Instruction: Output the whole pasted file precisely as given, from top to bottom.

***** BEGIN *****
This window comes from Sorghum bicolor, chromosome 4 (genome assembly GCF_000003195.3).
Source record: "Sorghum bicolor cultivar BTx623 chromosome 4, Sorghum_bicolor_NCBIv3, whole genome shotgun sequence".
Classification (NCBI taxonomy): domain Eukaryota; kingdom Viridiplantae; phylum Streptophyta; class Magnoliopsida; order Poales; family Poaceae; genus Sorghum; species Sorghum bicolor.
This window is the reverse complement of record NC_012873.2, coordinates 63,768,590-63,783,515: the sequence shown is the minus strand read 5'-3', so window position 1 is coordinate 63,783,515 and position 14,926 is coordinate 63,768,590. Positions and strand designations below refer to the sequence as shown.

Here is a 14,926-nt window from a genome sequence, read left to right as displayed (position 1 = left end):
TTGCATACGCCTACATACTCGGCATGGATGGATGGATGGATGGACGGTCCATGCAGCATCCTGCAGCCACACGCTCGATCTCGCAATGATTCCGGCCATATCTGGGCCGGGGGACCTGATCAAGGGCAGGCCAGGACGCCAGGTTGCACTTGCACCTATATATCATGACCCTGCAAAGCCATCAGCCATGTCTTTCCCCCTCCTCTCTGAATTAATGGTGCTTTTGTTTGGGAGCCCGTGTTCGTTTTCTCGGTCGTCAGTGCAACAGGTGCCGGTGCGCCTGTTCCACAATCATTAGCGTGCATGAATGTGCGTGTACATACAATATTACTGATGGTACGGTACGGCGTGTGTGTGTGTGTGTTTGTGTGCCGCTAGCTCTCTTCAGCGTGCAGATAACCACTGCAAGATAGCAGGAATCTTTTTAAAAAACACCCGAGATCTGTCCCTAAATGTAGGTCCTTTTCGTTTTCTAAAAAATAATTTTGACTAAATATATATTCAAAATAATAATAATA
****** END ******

This window comes from Sorghum bicolor, chromosome 4 (genome assembly GCF_000003195.3).
Source record: "Sorghum bicolor cultivar BTx623 chromosome 4, Sorghum_bicolor_NCBIv3, whole genome shotgun sequence".
Classification (NCBI taxonomy): domain Eukaryota; kingdom Viridiplantae; phylum Streptophyta; class Magnoliopsida; order Poales; family Poaceae; genus Sorghum; species Sorghum bicolor.
This window is the reverse complement of record NC_012873.2, coordinates 63,768,590-63,783,515: the sequence shown is the minus strand read 5'-3', so window position 1 is coordinate 63,783,515 and position 14,926 is coordinate 63,768,590. Positions and strand designations below refer to the sequence as shown.

Here is a 14,926-nt window from a genome sequence, read left to right as displayed (position 1 = left end):
TTGCATACGCCTACATACTCGGCATGGATGGATGGATGGATGGACGGTCCATGCAGCATCCTGCAGCCACACGCTCGATCTCGCAATGATTCCGGCCATATCTGGGCCGGGGGACCTGATCAAGGGCAGGCCAGGACGCCAGGTTGCACTTGCACCTATATATCATGACCCTGCAAAGCCATCAGCCATGTCTTTCCCCCTCCTCTCTGAATTAATGGTGCTTTTGTTTGGGAGCCCGTGTTCGTTTTCTCGGTCGTCAGTGCAACAGGTGCCGGTGCGCCTGTTCCACAATCATTAGCGTGCATGAATGTGCGTGTACATACAATATTACTGATGGTACGGTACGGCGTGTGTGTGTGTGTGTTTGTGTGCCGCTAGCTCTCTTCAGCGTGCAGATAACCACTGCAAGATAGCAGGAATCTTTTTAAAAAACACCCGAGATCTGTCCCTAAATGTAGGTCCTTTTCGTTTTCTAAAAAATAATTTTGACTAAATATATATTCAAAATAATAATAATA